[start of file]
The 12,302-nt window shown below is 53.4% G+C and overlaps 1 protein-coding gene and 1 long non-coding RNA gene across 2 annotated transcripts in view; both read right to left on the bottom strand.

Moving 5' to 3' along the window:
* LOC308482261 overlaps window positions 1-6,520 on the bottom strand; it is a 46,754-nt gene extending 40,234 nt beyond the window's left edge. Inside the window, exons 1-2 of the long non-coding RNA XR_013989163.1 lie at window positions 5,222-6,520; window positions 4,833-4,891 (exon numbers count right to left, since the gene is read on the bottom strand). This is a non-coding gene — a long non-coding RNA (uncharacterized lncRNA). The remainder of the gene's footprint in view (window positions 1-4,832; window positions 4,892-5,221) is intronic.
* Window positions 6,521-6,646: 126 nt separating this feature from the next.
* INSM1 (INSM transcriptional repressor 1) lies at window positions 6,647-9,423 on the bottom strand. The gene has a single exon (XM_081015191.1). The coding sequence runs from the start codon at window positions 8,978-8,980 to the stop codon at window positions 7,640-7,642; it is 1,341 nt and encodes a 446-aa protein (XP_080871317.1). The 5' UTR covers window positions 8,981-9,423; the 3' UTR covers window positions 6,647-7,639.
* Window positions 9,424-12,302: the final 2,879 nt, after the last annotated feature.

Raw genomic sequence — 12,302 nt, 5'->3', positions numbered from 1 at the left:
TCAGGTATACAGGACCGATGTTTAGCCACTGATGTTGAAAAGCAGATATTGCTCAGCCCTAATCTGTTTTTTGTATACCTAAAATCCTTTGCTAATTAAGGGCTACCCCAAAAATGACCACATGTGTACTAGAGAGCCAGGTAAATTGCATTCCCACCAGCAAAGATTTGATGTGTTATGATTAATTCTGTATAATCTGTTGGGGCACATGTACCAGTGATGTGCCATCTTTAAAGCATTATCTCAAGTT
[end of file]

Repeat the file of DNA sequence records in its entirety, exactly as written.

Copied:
The 12,302-nt window shown below is 53.4% G+C and overlaps 1 protein-coding gene and 1 long non-coding RNA gene across 2 annotated transcripts in view; both read right to left on the bottom strand.

Moving 5' to 3' along the window:
* LOC308482261 overlaps window positions 1-6,520 on the bottom strand; it is a 46,754-nt gene extending 40,234 nt beyond the window's left edge. Inside the window, exons 1-2 of the long non-coding RNA XR_013989163.1 lie at window positions 5,222-6,520; window positions 4,833-4,891 (exon numbers count right to left, since the gene is read on the bottom strand). This is a non-coding gene — a long non-coding RNA (uncharacterized lncRNA). The remainder of the gene's footprint in view (window positions 1-4,832; window positions 4,892-5,221) is intronic.
* Window positions 6,521-6,646: 126 nt separating this feature from the next.
* INSM1 (INSM transcriptional repressor 1) lies at window positions 6,647-9,423 on the bottom strand. The gene has a single exon (XM_081015191.1). The coding sequence runs from the start codon at window positions 8,978-8,980 to the stop codon at window positions 7,640-7,642; it is 1,341 nt and encodes a 446-aa protein (XP_080871317.1). The 5' UTR covers window positions 8,981-9,423; the 3' UTR covers window positions 6,647-7,639.
* Window positions 9,424-12,302: the final 2,879 nt, after the last annotated feature.

Raw genomic sequence — 12,302 nt, 5'->3', positions numbered from 1 at the left:
TCAGGTATACAGGACCGATGTTTAGCCACTGATGTTGAAAAGCAGATATTGCTCAGCCCTAATCTGTTTTTTGTATACCTAAAATCCTTTGCTAATTAAGGGCTACCCCAAAAATGACCACATGTGTACTAGAGAGCCAGGTAAATTGCATTCCCACCAGCAAAGATTTGATGTGTTATGATTAATTCTGTATAATCTGTTGGGGCACATGTACCAGTGATGTGCCATCTTTAAAGCATTATCTCAAGTT